Apple's IBM alliance kills Google in the enterprise

It's late here in the UK and I haven't got a great deal of time, but the newly-forged global partnership between Apple and IBM to "transform enterprise mobility" cannot go without comment.


{ABOVE: From Apple's anti-IBM 1984 ad. 2014 really isn't like 1984, right?]

Apple gets Big Blue

Apple and IBM jointly released a statement about their new plan this evening. If you want to read it you can take a look here. Indeed, if you are involved in enterprise IT at any level, you really should.

What's interesting is the enterprise focus. Apple has always known it is not an enterprise company, but by teaming with IBM it is making the strongest bid yet for enterprise users.

That's not to say Apple is in a position of weakness in this partnership: its mobile devices are already in use at thousands of enterprise firms worldwide; its mobile devices are the most secure devices you can get; and it is only Apple (of Apple and Android) that offers an operating system that's suitably secure for enterprise users. (The only military-grade Android distribution available was Samsung Knox, which has been discontinued and sold to Google).

First thoughts

There's a couple of ways to see this:

1) Apple has advantages IBM knows about and wants as it prepares to combat Microsoft in enterprise infrastructure markets. Loser: Microsoft.

2) Apple and IBM will now offer a jointly-maintained platform for mobile enterprise users that Microsoft's cloud-based services and solutions will be able to happily -- and securely -- play on. Loser: Google/Android.

The four core capabilities Apple and IBM will work together on will include (my only direct quote from the joint statement about the deal):

  • A new class of more than 100 industry-specific enterprise solutions including native apps, developed exclusively from the ground up, for iPhone and iPad;
  • unique IBM cloud services optimized for iOS, including device management, security, analytics and mobile integration;
  • new AppleCare service and support offering tailored to the needs of the enterprise;
  • new packaged offerings from IBM for device activation, supply and management.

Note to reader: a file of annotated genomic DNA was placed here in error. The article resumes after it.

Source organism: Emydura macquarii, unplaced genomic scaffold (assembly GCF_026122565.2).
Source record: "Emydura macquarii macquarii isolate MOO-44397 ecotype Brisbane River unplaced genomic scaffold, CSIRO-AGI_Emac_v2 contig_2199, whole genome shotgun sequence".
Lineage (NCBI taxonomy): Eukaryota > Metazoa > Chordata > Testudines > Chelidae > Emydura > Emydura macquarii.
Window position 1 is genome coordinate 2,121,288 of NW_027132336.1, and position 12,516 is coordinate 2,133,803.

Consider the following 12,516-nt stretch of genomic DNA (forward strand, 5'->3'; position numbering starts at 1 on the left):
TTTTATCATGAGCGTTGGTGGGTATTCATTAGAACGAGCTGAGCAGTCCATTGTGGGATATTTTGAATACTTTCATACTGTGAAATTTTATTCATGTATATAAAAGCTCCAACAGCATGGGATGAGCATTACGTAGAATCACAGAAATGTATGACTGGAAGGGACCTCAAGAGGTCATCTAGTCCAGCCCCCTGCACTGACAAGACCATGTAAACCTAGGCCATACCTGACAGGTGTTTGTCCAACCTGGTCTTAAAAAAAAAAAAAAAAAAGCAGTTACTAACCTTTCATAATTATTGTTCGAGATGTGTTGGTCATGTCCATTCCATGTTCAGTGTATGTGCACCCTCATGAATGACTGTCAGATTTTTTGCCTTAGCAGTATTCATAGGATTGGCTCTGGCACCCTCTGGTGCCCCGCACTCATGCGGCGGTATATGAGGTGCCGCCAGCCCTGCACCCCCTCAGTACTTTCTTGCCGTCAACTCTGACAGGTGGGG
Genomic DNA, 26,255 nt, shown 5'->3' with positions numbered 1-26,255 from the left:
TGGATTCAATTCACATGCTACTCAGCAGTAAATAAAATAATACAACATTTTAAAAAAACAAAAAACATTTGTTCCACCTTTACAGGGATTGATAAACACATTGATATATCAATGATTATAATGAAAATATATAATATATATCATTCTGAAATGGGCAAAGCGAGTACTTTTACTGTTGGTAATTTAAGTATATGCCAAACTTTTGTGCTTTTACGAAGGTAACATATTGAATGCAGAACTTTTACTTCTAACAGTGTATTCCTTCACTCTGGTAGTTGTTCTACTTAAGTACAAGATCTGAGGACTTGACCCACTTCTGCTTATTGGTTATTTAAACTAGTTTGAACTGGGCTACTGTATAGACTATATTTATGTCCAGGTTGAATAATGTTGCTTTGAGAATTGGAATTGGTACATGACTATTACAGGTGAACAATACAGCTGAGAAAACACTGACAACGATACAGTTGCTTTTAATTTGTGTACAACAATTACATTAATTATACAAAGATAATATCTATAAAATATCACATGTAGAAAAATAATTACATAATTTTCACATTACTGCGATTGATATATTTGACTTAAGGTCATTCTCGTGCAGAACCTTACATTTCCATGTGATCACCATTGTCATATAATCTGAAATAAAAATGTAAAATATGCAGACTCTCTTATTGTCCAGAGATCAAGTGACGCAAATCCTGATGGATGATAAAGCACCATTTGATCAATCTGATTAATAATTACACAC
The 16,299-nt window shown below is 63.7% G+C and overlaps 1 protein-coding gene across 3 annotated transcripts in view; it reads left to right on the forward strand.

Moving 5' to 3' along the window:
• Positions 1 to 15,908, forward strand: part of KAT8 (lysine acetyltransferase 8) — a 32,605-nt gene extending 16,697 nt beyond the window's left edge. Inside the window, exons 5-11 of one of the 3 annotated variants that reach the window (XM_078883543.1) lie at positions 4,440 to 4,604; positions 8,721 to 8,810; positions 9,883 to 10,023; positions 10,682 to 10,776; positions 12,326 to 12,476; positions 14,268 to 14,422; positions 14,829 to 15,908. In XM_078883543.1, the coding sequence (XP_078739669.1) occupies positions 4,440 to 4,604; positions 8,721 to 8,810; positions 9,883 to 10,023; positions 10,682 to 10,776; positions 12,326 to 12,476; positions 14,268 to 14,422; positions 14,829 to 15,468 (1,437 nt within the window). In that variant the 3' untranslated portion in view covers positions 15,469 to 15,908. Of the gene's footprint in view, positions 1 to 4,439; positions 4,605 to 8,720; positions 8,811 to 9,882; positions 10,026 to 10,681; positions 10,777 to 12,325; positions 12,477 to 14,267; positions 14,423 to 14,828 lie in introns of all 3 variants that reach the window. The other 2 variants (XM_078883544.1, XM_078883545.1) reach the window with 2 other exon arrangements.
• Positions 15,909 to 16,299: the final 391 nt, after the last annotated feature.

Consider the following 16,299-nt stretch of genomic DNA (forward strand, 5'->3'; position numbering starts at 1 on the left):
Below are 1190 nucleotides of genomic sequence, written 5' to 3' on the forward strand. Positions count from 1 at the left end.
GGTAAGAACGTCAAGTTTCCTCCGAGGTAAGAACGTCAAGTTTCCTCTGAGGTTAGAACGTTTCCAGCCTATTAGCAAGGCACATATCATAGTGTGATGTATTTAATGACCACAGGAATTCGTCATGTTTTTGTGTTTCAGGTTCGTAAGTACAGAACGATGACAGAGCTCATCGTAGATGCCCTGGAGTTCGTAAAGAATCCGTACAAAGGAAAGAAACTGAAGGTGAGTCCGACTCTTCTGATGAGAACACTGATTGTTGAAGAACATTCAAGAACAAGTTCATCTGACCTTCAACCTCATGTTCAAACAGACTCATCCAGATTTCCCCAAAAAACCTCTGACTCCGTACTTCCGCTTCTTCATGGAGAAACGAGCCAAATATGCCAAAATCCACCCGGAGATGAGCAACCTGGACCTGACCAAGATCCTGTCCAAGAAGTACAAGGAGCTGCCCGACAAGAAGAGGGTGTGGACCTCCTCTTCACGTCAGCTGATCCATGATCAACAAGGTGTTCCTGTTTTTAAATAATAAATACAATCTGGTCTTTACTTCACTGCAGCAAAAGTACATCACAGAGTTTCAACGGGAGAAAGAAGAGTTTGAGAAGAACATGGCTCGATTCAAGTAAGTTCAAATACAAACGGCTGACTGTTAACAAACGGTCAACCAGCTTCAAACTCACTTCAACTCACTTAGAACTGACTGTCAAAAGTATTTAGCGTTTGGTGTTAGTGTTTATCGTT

Apple is the enterprise

What does this mean to BYOD? At its simplest, it means IT departments and tech purchasers will now enjoy the reliability of IBM's enterprise solutions on Apple's platform. They will get mobile device management, tailored service and support, and key IBM apps.

These are not trivial advantages -- they answer many of the reservations enterprise chiefs have expressed toward using Apple's solutions.

In conjunction with the productivity and other enterprise-focused announcements Apple made at WWDC, it seems clear that when the enterprise tech refresh cycle begins next March following the September 2014 release of iPhone 6, Apple will have a better enterprise offering than at any point in the company's last two decades.

This advantage is made all the more powerful by the agreement that IBM will be able to sell Apple's products to its own enterprise customers, supported by IBM services, solutions, support and software.

The news (to my mind, at least) confirms just how far Apple has come in its battle for relevance against old foe, Microsoft. More than this, I can easily imagine it means Microsoft will now prioritize ensuring its software and services are compatible with Apple's platforms -- which suggests future versions of Office for iOS and for Mac are near guaranteed.

Et tu, Google?

So what might all this mean for Google/Android?

Nothing good.

That platform has no place in the enterprise because it lacks support for enterprise apps and security -- and while BYOD marked a move by consumers to demand their devices in the workplace, a decision by enterprise users to favor Apple's products against Google's will feed back in a reverse spiral, one that will eventually decimate consumer interest in the search giant's second-rate mobile platform.

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Copyright © 2014 IDG Communications, Inc.

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